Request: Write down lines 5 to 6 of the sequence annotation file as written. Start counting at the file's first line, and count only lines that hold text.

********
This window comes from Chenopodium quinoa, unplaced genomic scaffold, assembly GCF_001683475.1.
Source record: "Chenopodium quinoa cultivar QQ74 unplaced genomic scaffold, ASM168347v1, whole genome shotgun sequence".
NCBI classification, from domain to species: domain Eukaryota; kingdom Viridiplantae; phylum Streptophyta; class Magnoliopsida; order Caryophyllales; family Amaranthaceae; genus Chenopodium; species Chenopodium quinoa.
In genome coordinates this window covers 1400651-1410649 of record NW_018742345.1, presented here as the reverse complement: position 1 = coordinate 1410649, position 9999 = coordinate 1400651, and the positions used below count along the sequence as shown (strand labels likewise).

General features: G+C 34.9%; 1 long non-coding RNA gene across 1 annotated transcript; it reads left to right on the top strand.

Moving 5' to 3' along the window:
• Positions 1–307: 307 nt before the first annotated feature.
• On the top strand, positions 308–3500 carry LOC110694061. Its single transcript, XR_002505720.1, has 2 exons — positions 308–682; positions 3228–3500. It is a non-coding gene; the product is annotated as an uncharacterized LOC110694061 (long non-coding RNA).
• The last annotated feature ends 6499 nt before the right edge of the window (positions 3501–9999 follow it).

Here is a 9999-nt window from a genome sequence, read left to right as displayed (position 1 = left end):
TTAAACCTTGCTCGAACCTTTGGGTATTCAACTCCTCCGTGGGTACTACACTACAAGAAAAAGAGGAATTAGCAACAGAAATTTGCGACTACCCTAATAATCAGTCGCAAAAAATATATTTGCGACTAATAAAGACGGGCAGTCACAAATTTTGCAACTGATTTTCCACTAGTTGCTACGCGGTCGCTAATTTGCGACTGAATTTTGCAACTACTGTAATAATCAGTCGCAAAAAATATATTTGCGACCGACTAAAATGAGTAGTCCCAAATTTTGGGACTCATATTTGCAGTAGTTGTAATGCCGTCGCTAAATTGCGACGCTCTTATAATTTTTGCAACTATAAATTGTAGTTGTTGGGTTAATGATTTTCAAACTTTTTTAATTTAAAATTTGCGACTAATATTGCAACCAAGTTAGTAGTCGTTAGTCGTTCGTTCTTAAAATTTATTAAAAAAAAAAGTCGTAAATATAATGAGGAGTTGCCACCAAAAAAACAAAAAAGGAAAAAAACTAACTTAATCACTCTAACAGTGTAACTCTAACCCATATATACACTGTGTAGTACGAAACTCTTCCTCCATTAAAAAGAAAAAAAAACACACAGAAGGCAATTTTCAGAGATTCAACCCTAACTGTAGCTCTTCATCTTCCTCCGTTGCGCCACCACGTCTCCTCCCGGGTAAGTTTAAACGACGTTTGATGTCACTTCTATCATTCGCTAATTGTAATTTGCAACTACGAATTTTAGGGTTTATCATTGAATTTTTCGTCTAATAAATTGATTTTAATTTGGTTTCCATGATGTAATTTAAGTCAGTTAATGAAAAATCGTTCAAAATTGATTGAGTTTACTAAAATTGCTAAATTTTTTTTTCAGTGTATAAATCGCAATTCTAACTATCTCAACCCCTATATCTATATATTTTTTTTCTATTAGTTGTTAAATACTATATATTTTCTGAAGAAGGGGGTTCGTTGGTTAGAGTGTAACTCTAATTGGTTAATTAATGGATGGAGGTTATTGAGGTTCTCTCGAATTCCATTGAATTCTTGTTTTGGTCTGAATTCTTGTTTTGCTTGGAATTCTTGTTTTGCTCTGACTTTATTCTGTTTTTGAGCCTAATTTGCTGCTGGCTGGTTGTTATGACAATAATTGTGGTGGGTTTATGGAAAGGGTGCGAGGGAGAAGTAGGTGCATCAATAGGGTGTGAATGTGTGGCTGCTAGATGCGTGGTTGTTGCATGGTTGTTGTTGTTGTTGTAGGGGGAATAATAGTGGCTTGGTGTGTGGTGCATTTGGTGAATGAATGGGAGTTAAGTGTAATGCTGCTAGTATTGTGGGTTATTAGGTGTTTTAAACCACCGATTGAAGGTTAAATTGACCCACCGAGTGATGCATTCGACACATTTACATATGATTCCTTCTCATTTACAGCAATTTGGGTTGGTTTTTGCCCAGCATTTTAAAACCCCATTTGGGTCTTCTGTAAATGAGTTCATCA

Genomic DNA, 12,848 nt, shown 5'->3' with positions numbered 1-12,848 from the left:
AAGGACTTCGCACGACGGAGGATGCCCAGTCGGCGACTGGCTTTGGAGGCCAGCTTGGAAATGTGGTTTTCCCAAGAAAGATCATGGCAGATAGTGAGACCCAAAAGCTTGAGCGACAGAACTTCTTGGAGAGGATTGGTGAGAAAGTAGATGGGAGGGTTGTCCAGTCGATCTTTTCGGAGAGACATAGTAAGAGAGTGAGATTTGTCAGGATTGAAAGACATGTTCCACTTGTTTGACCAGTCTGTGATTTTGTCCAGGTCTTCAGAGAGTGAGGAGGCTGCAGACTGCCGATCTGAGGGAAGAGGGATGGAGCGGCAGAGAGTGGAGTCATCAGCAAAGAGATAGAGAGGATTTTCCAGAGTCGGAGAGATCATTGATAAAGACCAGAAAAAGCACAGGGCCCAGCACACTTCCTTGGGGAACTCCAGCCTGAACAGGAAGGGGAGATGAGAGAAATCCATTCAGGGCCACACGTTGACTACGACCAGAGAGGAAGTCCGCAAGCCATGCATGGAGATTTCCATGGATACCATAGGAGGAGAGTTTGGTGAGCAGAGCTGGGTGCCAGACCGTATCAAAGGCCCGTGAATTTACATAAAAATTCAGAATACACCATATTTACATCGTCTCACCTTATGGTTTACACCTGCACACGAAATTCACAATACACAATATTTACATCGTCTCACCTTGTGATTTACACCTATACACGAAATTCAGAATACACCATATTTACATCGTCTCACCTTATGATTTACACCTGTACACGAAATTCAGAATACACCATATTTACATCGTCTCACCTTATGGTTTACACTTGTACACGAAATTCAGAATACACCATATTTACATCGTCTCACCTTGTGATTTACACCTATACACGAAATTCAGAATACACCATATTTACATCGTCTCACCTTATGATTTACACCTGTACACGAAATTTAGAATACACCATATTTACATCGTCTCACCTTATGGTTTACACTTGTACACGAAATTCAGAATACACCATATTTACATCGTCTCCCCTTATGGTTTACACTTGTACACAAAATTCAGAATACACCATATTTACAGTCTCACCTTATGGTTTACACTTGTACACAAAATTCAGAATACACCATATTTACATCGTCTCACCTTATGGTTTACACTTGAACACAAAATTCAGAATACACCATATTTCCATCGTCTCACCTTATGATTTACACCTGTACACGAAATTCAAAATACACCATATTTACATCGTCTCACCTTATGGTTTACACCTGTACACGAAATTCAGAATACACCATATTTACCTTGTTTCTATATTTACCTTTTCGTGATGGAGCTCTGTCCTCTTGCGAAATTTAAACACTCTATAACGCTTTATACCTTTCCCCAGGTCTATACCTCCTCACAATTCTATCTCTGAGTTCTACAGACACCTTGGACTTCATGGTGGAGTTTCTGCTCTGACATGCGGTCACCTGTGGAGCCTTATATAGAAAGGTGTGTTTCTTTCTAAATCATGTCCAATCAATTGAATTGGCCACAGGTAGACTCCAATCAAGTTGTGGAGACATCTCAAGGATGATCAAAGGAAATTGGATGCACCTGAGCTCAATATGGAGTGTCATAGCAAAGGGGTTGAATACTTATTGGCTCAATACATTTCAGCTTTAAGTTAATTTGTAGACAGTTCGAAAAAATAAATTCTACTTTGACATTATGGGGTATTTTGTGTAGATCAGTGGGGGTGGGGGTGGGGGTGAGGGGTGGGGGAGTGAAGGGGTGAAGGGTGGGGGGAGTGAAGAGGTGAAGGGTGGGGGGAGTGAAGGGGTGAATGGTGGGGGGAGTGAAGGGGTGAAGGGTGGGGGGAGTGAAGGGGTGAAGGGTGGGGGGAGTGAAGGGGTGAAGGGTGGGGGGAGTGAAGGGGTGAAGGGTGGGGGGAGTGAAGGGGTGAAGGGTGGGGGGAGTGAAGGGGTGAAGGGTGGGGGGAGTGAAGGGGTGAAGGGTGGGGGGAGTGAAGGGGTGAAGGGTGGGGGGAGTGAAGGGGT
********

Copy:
General features: G+C 34.9%; 1 long non-coding RNA gene across 1 annotated transcript; it reads left to right on the top strand.

Moving 5' to 3' along the window: